A model for potential tumor immunotherapy based on knowledge of immune mechanisms responsible for spontaneous abortion

Med Hypotheses. 2001 Sep;57(3):337-43. doi: 10.1054/mehy.2001.1333.


Attempts to treat various cancers by immunotherapy have been tried for about 50 years. Most studies have focused on improving cytotoxic T lymphocyte (CTL) responses against various tumors. Immunotherapy has been both active and passive, and results have been modest at best. Spontaneous abortion (SAB) of pregnancies could in some ways resemble remission of a tumor. Both tumors and conceptusses are faced with a similar problem -- how to grow in a host in a vascular rich area, and yet escape immune surveillance despite both entities being an allogenic stimulus. In general, the fetus is far more immunogenic than a spontaneous tumor, and yet abortuses seem to avoid CTL responses but are sometimes invaded by natural killer (NK) cells. There are data suggesting that SAB will occur if there is inhibition of production of an immunosuppressive protein called progesterone-induced blocking factor (PIBF). This protein inhibits NK cell cytolysis and influences TH2 cytokine dominance over TH1. If some tumors avoid NK cell destruction through a PIBF mechanism, perhaps an active rejection of these tumors could be achieved by inhibiting PIBF production by treating with a progesterone receptor antagonist. Passive immunization could also be considered by conjugative radionuclide or toxic chemical to a PIBF antibody which may be tumor specific since PIBF is not produced in normal tissue. The first step should be to see if PIBF can be detected in the peripheral circulation in patients with certain tumors.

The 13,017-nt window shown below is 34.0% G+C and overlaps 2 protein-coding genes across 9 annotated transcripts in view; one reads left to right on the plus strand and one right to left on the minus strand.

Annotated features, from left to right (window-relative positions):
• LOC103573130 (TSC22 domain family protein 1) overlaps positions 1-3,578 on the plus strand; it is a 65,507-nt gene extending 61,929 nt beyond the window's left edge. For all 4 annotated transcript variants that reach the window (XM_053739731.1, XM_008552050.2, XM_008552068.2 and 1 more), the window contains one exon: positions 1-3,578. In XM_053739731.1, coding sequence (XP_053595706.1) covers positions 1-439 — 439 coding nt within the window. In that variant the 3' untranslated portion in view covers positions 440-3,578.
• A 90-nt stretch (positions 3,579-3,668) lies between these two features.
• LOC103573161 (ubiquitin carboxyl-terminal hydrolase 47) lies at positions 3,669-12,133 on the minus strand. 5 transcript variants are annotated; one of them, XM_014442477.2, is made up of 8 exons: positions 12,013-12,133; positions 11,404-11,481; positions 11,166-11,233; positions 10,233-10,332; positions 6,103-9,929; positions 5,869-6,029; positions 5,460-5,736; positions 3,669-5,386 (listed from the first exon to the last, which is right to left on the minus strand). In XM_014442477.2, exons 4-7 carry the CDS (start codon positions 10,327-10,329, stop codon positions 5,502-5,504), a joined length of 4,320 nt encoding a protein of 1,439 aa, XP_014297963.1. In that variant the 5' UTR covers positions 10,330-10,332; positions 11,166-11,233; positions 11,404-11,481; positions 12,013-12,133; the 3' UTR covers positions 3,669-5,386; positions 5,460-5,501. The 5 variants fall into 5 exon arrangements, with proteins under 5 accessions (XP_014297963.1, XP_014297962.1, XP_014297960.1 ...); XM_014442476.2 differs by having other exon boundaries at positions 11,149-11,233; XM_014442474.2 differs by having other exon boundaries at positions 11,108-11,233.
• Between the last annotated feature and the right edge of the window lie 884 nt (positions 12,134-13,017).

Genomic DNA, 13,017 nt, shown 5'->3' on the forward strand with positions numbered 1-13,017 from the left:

MeSH terms

  • Abortion, Spontaneous*
  • Carcinoma, Renal Cell / immunology
  • Carcinoma, Renal Cell / therapy
  • Female
  • Humans
  • Immunotherapy*
  • Kidney Neoplasms / immunology
  • Kidney Neoplasms / therapy
  • Killer Cells, Natural / immunology
  • Models, Biological*
  • Pregnancy / immunology
  • T-Lymphocytes, Cytotoxic / immunology
  • Th1 Cells / immunology
  • Th2 Cells / immunology